Seismic techniques can provide some predictability to the

data provide lateral continuity and 3D insights for sequence stratigraphic
interpretations. Seismic stratigraphic analysis techniques can provide some
predictability to the distribution of facies through the application of
sequence stratigraphic concepts (Vail, 1987). The fundamental unit of sequence
stratigraphy is the sequence, which is a relatively conformable succession of
genetically related strata enveloped by unconformities and their correlative
conformities (Mitchum et al., 1977). A sequence is
divided into systems tracts, which are defined by their position within
the sequence and by the stacking pattern of parasequence sets.

sequence analysis defines seismic sequences and systems tracts by identifying
discontinuities recorded in reflection
termination patterns. The analysis starts with establishing geometric relationships
of seismic reflections on seismic profiles. Aggradation,
progradation, and retrogradation are the three general stacking patterns used
to distinguish between different depositional systems (Figure 21). Sequence boundaries
and other major surfaces are identified based on seismic reflection
terminations such as onlap, downlap, toplap, and truncation (Figure 22). According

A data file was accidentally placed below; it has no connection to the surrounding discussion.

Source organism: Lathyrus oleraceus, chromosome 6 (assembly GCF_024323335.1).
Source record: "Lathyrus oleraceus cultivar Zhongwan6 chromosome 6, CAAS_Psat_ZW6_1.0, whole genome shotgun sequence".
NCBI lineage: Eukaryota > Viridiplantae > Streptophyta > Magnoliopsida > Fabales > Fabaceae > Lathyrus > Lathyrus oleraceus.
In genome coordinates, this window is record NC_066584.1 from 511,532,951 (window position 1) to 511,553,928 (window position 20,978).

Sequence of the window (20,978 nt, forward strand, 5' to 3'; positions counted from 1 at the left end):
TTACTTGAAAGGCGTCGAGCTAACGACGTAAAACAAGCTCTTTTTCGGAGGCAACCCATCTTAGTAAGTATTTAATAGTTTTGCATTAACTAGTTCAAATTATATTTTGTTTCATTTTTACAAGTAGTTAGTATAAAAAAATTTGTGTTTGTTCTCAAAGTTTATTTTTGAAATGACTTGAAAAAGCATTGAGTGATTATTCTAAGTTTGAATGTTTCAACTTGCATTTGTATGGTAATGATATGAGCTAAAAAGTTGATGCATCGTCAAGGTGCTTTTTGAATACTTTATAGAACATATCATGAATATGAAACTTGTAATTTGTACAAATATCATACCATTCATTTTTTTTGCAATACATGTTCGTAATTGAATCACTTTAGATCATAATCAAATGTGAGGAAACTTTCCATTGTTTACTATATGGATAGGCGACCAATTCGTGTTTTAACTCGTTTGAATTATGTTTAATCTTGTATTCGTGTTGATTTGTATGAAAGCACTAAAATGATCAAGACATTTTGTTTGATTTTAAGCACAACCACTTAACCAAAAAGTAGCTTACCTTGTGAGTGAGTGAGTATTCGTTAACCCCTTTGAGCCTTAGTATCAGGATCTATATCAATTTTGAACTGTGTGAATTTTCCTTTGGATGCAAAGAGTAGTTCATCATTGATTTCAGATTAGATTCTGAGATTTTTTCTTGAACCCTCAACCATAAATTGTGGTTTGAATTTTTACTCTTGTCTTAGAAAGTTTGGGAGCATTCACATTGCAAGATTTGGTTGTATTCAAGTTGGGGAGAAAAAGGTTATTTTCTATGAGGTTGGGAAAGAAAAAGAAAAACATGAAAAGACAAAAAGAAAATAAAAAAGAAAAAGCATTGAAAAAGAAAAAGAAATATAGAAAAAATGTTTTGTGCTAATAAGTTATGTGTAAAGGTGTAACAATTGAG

to the reflection termination patterns, seismic reflections can be subdivided into systems tracts.

Well logs provide high resolution vertical stratigraphic data. Integration
of seismic and well log data provides more accurate stratigraphic models of the
sedimentary fill (Van Wagoner, 1991). The well log sequence analysis performed
in this study is based on GR logs
response from available wells. GR logs measure the radioactivity of rocks and are commonly used as a good proxy for grain
size in siliciclatic systems (Van Wagoner, 1991). Abrupt changes in GR

logs responses are commonly related to
sharp lithological breaks associated with unconformities

and sequence boundaries (Krassay, 1998). Variation
patterns of GR logs indicate changes in the